- The Washington Times - Monday, April 12, 2010


Despite the global attention focused on Iran’s emergence as a nuclear-armed power, an equally if not more serious crisis swells on the Korean Peninsula. There are hints that North Korea, sheltered behind its communist regime’s all-encompassing secrecy, might implode.

For the moment, Pyongyang’s neighbors and the United States have a vested interest in the status quo, however obnoxious the regime. South Korea and Japan worry about a tsunami of refugees if North Korean leader Kim Jong-il and his generals lose control. China fears the collapse of a key ally and the emergence of a powerful, united Korea allied with the West. Even Russia, with its faltering grasp on its resource-rich but depopulating Asian expanses, would be weakened by a North Korean collapse.

But a confluence of trends inside North Korea is producing a crisis that may not be staved off. Granted, such predictions have been made before — and proved wrong. The regime survived the crisis of the mid-1990s, when, after a calamitous drought, Mr. Kim’s father drove a population into famine, killing at least 2 million people. Most of the North’s 24 million people still live below what the rest of the world considers subsistence levels.

The skills of Pyongyang’s small ruling elite are not to be underestimated. Soviet, Nazi and Maoist tools of repression have been honed to brutalities unknown in the civilized world. Whole families, for example, are condemned to permanent imprisonment to snuff out dissent. North Korea also has largely defied the digital revolution, isolating its population from outside sources of information.

One could argue that the regime has had, albeit for humanitarian reasons, aid if not comfort from its opponents. For a decade, two South Korean presidents not only pursued accommodation with the North but discouraged criticism. The U.S. and Japan — working with often corrupt agencies of the United Nations — supplied a modicum of food and energy to keep the regime alive, in the service of both charity and a hope for change. China turned a blind eye to illicit trade with its own 2 million ethnic Koreans and extended its own massive food and energy aid.

The North Korean regime has repaid those efforts by devoting its own resources — including widespread overseas organized crime operations ̬ to a two-pronged, at least partially successful, drive to develop nuclear weapons and missiles.

The basic conundrum, faced by the George W. Bush and Obama administrations, is that the regime’s very existence depends on its weapons sales to fellow pariah regimes such as Iran. Israel’s demolition of a clandestine North Korean nuclear facility in the eastern Syrian desert in 2007 was just a recent example of how Pyongyang’s policies threaten worldwide peace and stability.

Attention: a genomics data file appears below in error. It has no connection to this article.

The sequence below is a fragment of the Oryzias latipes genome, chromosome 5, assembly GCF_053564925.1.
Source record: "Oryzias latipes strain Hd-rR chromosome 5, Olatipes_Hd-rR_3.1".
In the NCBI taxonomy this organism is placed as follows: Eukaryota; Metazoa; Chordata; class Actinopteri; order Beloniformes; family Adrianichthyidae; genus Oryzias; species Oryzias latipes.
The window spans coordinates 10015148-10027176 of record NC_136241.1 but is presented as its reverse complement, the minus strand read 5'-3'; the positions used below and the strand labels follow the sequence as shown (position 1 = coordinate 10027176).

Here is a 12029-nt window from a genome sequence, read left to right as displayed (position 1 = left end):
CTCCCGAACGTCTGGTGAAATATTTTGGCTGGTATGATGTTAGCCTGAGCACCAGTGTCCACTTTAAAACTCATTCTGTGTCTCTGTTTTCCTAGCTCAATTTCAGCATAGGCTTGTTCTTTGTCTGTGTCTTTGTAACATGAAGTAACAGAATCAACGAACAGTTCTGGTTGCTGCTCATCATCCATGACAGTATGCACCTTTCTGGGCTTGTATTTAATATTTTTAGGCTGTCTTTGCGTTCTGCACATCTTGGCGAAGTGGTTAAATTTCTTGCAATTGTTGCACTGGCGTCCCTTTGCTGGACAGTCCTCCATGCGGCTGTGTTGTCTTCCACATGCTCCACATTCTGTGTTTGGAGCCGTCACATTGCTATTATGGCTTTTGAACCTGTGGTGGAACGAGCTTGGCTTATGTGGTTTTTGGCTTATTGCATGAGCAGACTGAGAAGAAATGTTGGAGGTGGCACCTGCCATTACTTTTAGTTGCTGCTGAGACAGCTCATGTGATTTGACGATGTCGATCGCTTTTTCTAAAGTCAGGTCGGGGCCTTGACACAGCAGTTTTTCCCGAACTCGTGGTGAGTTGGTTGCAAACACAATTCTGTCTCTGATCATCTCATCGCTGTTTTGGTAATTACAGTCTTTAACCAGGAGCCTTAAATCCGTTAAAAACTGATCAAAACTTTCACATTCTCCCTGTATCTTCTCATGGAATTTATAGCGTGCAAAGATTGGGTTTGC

Washington’s proffered “bargain” — that the North halt this traffic in return for massive development aid — faces the unstated Pyongyang logic that such a “liberalization” would unseat the tyranny. Even earlier efforts by Beijing to try to persuade Pyongyang to turn to “the China model” also were quickly cast aside.

North Korea’s unique problem is the South Korean model sitting on its doorstep. Modernization in South Korea, first under a military dictatorship and then a democratic government, has produced the world’s 13th largest economy by gross domestic product and the United States’ seventh largest trading partner. Adoption by Pyongyang of a copycat development program would inevitably destroy the current regime.

But a stagnant society cannot endure indefinitely. And matters may be coming to a head: Kim Jong-il is in declining health. His dysfunctional family may not produce an acceptable heir. An attempt to snuff out a growing black market with a “currency reform” has ended, reportedly, with the execution of its vaunted bureaucratic author.

Now Seoul is gingerly handling an unexplained disaster: the sinking with great loss of life of a South Korean warship in disputed waters. Preliminary evidence suggests a possible attack from rogue North Korean elements. The incident happened during one of Pyongyang’s trademark fusillades of threats warning of all manner of destruction for the South Koreans and their American allies.

Conservative South Korean President Lee Myung-bak, while restating offers of food and energy, has turned his back on efforts to stifle criticism of the North. (Seoul had even been reluctant in the past to permit American intelligence agents access to VIP defectors.) A few North Koreans are tapping into foreign media through South Korean nongovernmental organizations.

As Kim Jong-il dithers on a trip to see his Chinese friends — the first in 15 years — Beijing announced a $10 billion aid program and an offer to set up export-promotion enclaves for the North. That was seen as part of the price to get Mr. Kim’s representatives back to the so-called “six-party talks” on the peninsula’s nuclear crisis. But it undercuts American and Japanese efforts to use economic pressure to force the regime into real negotiations.

The truth is that neither the talks nor Chinese aid is likely to go far in solving the fundamental problem for North Korea — and its interlocutors. With its people isolated and starving, the regime has no option for its survival except to pursue its policy to blackmail the rest of the world with its nuclear potential — until, if the day ever comes, the cracks widen and the dictatorship collapses.

Sol Sanders, veteran foreign correspondent and analyst, writes weekly on the convergence of international politics, business and economics.

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